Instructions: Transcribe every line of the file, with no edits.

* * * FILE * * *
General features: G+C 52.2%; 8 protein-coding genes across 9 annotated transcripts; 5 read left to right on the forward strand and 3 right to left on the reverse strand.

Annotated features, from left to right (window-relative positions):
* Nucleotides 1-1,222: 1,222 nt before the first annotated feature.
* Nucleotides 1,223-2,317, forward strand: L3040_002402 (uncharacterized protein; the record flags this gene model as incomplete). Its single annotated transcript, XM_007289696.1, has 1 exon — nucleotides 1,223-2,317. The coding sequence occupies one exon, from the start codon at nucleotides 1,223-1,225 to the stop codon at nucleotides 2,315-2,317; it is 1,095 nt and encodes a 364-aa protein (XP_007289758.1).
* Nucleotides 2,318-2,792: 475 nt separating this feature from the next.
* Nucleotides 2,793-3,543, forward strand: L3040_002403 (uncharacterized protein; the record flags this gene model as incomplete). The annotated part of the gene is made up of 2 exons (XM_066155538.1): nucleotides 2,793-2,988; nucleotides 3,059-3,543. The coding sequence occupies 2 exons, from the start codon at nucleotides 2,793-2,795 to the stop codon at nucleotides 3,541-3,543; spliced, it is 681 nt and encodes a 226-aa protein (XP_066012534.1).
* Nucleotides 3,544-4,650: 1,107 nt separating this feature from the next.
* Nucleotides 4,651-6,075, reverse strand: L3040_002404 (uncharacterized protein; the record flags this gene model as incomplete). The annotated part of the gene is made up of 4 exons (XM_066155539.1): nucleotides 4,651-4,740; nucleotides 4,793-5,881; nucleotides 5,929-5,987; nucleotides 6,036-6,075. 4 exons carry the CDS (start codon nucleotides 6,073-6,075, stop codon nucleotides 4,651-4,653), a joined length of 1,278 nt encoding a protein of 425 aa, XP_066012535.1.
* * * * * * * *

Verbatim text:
General features: G+C 52.2%; 8 protein-coding genes across 9 annotated transcripts; 5 read left to right on the forward strand and 3 right to left on the reverse strand.

Annotated features, from left to right (window-relative positions):
* Nucleotides 1-1,222: 1,222 nt before the first annotated feature.
* Nucleotides 1,223-2,317, forward strand: L3040_002402 (uncharacterized protein; the record flags this gene model as incomplete). Its single annotated transcript, XM_007289696.1, has 1 exon — nucleotides 1,223-2,317. The coding sequence occupies one exon, from the start codon at nucleotides 1,223-1,225 to the stop codon at nucleotides 2,315-2,317; it is 1,095 nt and encodes a 364-aa protein (XP_007289758.1).
* Nucleotides 2,318-2,792: 475 nt separating this feature from the next.
* Nucleotides 2,793-3,543, forward strand: L3040_002403 (uncharacterized protein; the record flags this gene model as incomplete). The annotated part of the gene is made up of 2 exons (XM_066155538.1): nucleotides 2,793-2,988; nucleotides 3,059-3,543. The coding sequence occupies 2 exons, from the start codon at nucleotides 2,793-2,795 to the stop codon at nucleotides 3,541-3,543; spliced, it is 681 nt and encodes a 226-aa protein (XP_066012534.1).
* Nucleotides 3,544-4,650: 1,107 nt separating this feature from the next.
* Nucleotides 4,651-6,075, reverse strand: L3040_002404 (uncharacterized protein; the record flags this gene model as incomplete). The annotated part of the gene is made up of 4 exons (XM_066155539.1): nucleotides 4,651-4,740; nucleotides 4,793-5,881; nucleotides 5,929-5,987; nucleotides 6,036-6,075. 4 exons carry the CDS (start codon nucleotides 6,073-6,075, stop codon nucleotides 4,651-4,653), a joined length of 1,278 nt encoding a protein of 425 aa, XP_066012535.1.